Safety News - Fall 2019


Preventing falls in construction: NIOSH issues fact sheet

NIOSH has published a new fact sheet intended to help construction employers and workers prevent falls from roofs, ladders, and scaffolds. The fact sheet, which stresses the importance of training and regular ladder and scaffold maintenance, offers several recommendations.

Boom lift scenario now part of NIOSH simulation tool

NIOSH has added a boom lift scenario to its Aerial Lift Hazard Recognition Simulator. The training tool, which also includes a scissor lift operation simulation, provides realistic workplace scenarios “to help potential aerial lift operators acclimate to aerial lift operation and to identify the common occupational hazards during use.”

NIOSH study addresses 3-D printing hazards

The National Institute for Occupational Safety and Health (NIOSH) researchers recently published a study, “Potential Occupational Hazards of Additive Manufacturing,” in Journal of Occupational and Environmental Hygiene. NIOSH notes the rapid rise in the use of additive manufacturing, commonly known as 3-D printing, in K-12 schools as a teaching tool. It is commonly used in industries such as automotive, aerospace, medical device, and electronics manufacturing, and can also be found in construction, offices, and libraries.

According to NIOSH, the most prominent potential hazards, which vary by process, the material used, and other factors, include:

  • Inhalation exposure to volatile organic compounds, particulate, additives, powder, and fumes
  • Dermal exposure to powder, fumes, resins, solvents, ultraviolet, and binders
  • Burns
  • Shock
  • Laser and radiation exposures
  • Explosions

Learn more about the study on the NIOSH Science Blog.

Report ranks most dangerous states, cities for pedestrians

Smart Growth America has published its report, Dangerous by Design 2019, which documents a steady increase in pedestrian fatalities over the past decade in the U.S. According to the report, pedestrian fatalities have increased 35% in the past decade, while walking has seen only a marginal increase and driving has increased by about 8% over the same period.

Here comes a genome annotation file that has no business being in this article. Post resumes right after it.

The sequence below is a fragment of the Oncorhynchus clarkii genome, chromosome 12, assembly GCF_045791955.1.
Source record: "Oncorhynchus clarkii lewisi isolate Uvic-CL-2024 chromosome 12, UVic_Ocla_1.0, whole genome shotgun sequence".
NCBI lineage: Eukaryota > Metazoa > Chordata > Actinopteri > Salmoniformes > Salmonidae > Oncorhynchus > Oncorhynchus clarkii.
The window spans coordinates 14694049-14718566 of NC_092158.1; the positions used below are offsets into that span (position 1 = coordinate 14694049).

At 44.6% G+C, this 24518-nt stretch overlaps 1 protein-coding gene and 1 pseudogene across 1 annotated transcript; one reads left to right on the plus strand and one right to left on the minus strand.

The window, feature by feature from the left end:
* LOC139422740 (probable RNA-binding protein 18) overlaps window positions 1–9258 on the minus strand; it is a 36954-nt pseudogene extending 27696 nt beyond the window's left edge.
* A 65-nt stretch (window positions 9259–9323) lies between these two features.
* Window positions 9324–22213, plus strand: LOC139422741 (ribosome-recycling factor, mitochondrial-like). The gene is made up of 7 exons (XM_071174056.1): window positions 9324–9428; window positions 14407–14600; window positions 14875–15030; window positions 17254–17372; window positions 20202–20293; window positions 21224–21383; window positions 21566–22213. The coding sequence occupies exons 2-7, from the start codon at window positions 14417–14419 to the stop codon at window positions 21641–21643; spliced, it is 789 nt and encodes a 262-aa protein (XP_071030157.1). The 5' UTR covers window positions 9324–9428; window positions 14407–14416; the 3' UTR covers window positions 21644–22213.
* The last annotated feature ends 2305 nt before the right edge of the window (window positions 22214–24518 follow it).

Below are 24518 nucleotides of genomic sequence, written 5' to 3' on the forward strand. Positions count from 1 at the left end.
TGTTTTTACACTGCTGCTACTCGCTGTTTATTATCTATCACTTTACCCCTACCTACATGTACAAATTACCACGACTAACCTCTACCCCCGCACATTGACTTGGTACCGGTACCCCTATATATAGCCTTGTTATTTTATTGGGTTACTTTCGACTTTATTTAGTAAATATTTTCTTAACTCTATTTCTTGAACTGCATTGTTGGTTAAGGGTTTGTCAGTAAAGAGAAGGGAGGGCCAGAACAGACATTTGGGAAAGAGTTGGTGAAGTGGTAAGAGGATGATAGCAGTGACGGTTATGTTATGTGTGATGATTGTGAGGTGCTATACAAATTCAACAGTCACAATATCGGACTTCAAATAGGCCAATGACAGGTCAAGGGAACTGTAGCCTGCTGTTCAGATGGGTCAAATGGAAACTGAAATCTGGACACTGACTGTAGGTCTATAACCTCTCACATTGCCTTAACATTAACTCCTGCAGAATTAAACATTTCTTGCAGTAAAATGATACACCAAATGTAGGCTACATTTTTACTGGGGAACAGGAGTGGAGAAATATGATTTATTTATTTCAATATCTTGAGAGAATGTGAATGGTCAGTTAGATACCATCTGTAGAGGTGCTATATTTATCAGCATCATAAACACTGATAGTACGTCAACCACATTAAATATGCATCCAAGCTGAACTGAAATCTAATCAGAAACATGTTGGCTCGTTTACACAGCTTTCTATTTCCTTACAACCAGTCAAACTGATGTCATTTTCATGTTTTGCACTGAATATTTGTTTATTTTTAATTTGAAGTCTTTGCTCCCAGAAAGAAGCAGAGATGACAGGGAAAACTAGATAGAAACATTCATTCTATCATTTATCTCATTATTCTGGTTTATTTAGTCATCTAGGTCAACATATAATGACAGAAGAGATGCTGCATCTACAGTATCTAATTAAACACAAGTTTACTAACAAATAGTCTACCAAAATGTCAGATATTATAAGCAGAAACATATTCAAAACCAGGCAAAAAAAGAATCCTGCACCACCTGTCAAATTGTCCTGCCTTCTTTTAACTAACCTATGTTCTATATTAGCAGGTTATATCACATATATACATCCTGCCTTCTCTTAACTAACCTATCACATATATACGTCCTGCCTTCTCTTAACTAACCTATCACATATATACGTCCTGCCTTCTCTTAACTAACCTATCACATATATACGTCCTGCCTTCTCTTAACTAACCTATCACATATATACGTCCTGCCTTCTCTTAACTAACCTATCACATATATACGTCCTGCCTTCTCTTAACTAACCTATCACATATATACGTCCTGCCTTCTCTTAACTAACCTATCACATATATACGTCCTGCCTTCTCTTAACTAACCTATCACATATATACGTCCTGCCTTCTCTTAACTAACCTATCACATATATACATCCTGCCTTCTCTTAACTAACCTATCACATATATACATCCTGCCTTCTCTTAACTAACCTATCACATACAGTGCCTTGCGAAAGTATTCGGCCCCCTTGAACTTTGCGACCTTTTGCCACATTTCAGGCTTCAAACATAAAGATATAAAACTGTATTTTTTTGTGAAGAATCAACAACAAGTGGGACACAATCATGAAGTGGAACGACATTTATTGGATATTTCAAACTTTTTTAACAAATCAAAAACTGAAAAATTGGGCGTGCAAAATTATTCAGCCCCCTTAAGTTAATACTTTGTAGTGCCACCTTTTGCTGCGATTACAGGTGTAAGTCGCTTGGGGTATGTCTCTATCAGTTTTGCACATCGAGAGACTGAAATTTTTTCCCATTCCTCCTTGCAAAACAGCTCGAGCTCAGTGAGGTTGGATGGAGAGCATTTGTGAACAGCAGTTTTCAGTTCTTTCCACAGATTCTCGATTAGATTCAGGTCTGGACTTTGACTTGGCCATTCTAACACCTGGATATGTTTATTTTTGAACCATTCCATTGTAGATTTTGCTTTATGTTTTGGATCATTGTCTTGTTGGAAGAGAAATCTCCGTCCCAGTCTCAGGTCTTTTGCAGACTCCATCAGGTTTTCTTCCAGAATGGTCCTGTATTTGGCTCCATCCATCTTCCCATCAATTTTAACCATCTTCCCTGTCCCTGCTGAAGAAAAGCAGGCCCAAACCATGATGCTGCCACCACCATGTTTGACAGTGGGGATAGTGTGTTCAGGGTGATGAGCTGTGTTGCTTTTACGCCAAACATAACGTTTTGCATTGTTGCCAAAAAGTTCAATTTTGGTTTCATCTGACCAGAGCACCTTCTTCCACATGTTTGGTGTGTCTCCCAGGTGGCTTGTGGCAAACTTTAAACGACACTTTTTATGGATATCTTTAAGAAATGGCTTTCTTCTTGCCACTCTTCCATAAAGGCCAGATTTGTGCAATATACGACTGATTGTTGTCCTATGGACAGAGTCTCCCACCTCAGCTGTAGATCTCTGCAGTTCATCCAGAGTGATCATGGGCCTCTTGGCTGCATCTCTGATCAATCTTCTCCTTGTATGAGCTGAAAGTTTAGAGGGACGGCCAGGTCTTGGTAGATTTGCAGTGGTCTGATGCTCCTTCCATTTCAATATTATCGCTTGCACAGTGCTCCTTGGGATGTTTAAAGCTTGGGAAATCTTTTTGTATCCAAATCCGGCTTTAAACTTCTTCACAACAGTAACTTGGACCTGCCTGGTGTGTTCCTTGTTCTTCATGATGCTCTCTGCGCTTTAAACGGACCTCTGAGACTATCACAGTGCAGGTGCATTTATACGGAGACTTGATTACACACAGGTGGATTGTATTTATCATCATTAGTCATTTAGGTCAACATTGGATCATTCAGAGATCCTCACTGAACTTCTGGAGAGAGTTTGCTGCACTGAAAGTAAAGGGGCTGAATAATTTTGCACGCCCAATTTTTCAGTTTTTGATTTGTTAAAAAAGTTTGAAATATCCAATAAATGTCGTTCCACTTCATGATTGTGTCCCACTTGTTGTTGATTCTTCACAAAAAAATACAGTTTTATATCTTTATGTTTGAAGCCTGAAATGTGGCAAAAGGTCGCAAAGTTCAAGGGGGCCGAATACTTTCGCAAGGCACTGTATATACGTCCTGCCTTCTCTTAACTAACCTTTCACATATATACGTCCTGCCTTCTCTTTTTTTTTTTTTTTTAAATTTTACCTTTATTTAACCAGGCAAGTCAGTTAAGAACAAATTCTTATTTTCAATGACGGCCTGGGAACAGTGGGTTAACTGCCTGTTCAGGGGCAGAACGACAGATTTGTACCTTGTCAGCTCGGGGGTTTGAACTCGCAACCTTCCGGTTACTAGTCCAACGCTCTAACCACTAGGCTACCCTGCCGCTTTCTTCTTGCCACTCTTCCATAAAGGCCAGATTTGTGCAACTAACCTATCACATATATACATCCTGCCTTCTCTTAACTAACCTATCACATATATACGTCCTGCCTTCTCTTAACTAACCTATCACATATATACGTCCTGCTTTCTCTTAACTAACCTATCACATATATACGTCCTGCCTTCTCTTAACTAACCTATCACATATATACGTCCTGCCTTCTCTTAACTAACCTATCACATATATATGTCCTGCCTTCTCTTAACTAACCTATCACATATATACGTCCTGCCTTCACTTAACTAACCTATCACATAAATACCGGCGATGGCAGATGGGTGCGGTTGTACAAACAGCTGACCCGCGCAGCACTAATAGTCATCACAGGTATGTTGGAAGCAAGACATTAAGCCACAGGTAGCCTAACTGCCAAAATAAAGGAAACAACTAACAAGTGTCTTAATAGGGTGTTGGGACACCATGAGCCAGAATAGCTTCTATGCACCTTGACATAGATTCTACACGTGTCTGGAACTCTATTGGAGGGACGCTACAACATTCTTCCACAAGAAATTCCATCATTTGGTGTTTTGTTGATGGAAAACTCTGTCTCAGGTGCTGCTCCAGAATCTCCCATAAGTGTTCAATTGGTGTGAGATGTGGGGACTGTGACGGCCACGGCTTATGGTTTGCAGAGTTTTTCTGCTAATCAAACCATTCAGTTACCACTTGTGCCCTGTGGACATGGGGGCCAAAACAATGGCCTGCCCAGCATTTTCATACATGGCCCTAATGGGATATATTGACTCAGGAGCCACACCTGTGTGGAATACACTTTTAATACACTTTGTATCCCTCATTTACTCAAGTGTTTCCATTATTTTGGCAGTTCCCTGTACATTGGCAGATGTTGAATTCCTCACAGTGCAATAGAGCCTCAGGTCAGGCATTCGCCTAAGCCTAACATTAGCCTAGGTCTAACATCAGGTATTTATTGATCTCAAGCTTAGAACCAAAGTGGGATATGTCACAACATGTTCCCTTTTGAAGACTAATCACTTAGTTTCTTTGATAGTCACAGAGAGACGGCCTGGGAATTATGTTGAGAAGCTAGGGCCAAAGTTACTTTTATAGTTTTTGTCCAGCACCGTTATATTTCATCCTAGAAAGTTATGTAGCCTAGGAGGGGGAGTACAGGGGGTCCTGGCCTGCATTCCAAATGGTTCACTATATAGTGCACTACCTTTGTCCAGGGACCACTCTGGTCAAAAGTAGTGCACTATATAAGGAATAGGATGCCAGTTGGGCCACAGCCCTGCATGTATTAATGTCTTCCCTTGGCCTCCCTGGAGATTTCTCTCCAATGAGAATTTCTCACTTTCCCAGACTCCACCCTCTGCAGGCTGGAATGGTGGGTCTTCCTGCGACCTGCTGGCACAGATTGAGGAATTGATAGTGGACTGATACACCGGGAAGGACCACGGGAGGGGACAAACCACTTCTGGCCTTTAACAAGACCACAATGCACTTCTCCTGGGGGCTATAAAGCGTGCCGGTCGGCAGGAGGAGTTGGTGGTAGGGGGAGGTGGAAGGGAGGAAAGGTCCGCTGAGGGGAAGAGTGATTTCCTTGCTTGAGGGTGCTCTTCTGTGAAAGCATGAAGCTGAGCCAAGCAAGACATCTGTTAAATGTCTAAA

The report ranks states and metropolitan areas based on the number of people struck and killed by drivers while walking, accounting for the population of the state or metro area and the percentage of people who walk to work.

According to the report, states and metropolitan areas across the southern continental U.S., older adults, people of color and pedestrians in low-income communities experience the most danger. The report is based on data from the Fatality Analysis Reporting System and includes traffic deaths that occurred between 2008 and 2017. For more information, visit

AIHA white paper warns of potential hazards of vaping

American Industrial Hygiene Association (AIHA) has issued a white paper that reviews current scientific data and evaluates the effects of chemicals used in e-cigarettes as well as those emitted by them during use. The paper presents evidence that the devices can release airborne contaminants that may affect not only users and those around them as well.

“Scientific evidence is growing that supports the concern that emissions from e-cigarettes contain potentially hazardous chemicals that can impact both the user and bystanders,” says Cheri Marcham, lead researcher of the white paper, who also co-authored “E-Cigarettes: A Hazy Hazard,” published in the June 2017 issue of Professional Safety. “It’s important that users and the public are aware that the emissions from these devices are not just water vapor, but instead contain a myriad of potentially harmful chemicals.”

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